1017 GMT September 19, 2019
According to studies published in Alzheimer’s and Dementia and the journal Stroke, consuming sugary beverages such as sodas and fruit juices are more likely to have poorer memory and people who drank diet soda daily were almost three times as likely to develop stroke and dementia when compared to those who did not consume diet soda, thehealthsite.com reported.
“Our findings indicate an association between higher sugary beverage intake and brain atrophy, including lower brain volume and poorer memory,” explained corresponding author Matthew Pase.
“We also found that people drinking diet soda daily were almost three times as likely to develop stroke and dementia. This included a higher risk of ischemic stroke, where blood vessels in the brain become obstructed and Alzheimer’s disease dementia, the most common form of dementia,” he said.
The findings were published after conducting research on approximately 4,000 participants over the age of 30.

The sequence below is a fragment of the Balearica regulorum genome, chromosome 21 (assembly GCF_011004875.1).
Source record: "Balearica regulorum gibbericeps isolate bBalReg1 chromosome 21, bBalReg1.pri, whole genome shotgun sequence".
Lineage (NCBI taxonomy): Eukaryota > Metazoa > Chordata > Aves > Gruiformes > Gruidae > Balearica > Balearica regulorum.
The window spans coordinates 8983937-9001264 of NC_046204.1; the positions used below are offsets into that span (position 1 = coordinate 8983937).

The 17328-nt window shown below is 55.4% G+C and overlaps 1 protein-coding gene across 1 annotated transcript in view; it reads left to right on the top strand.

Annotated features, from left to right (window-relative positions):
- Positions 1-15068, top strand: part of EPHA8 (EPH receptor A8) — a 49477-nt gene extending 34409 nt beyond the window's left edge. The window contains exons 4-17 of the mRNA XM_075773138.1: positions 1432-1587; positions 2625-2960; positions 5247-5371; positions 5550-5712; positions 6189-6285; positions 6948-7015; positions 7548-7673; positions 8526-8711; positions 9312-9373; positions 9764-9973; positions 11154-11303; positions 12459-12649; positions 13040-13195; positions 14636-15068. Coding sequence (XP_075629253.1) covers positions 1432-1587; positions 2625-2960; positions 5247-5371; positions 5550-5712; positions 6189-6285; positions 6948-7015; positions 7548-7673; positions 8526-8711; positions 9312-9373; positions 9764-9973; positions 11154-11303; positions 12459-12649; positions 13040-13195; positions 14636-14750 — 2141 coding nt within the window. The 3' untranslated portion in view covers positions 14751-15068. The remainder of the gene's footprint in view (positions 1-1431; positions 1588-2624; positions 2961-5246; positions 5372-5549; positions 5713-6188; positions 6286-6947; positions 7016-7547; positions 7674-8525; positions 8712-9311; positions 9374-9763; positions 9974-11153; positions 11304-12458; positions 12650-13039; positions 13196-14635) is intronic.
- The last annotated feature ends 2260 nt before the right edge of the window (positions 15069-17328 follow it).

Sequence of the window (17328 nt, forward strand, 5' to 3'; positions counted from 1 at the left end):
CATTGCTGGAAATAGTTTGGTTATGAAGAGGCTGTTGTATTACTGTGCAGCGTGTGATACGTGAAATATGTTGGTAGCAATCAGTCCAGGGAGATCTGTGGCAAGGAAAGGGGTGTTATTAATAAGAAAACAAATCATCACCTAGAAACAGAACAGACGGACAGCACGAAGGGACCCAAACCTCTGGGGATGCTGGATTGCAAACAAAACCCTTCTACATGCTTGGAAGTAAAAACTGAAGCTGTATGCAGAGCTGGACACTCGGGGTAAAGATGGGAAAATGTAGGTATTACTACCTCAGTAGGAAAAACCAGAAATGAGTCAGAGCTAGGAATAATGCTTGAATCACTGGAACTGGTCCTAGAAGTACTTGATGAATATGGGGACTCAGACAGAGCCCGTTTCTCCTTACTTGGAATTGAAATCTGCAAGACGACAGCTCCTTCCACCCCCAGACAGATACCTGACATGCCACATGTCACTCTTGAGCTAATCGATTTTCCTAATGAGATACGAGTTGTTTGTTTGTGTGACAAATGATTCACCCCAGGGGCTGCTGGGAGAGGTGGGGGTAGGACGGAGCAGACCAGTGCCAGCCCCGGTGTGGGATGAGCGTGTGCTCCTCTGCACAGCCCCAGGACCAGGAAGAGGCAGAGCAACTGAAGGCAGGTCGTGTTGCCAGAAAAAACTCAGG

Though the study has cautioned people against regularly consuming sugary beverages, more experiments are needed to establish the link between these drinks and poorer memory.
Recently another study proved, consuming a sugar-sweetened drink like fruit juices with a high-protein meal including lean meat, chicken, fish and dairy products may negatively affect energy balance, alter food preferences and cause the body to store more fat, according to a study.
The findings showed that the inclusion of a sugar-sweetened drink decreased fat oxidation, which kick-starts the breakdown of fat molecules, after a meal by eight per cent.
The combination will also increase the desire to eat more unhealthy junk food for hours after finishing breakfast. “We were surprised by the impact that the sugar-sweetened drinks had on metabolism when they were paired with higher-protein meals. This combination also increased study subjects’ desire to eat savory and salty foods for four hours after eating,” said lead author Shanon Casperson, from USDA-Agricultural Research Service Grand Forks Human Nutrition Research Center in the US.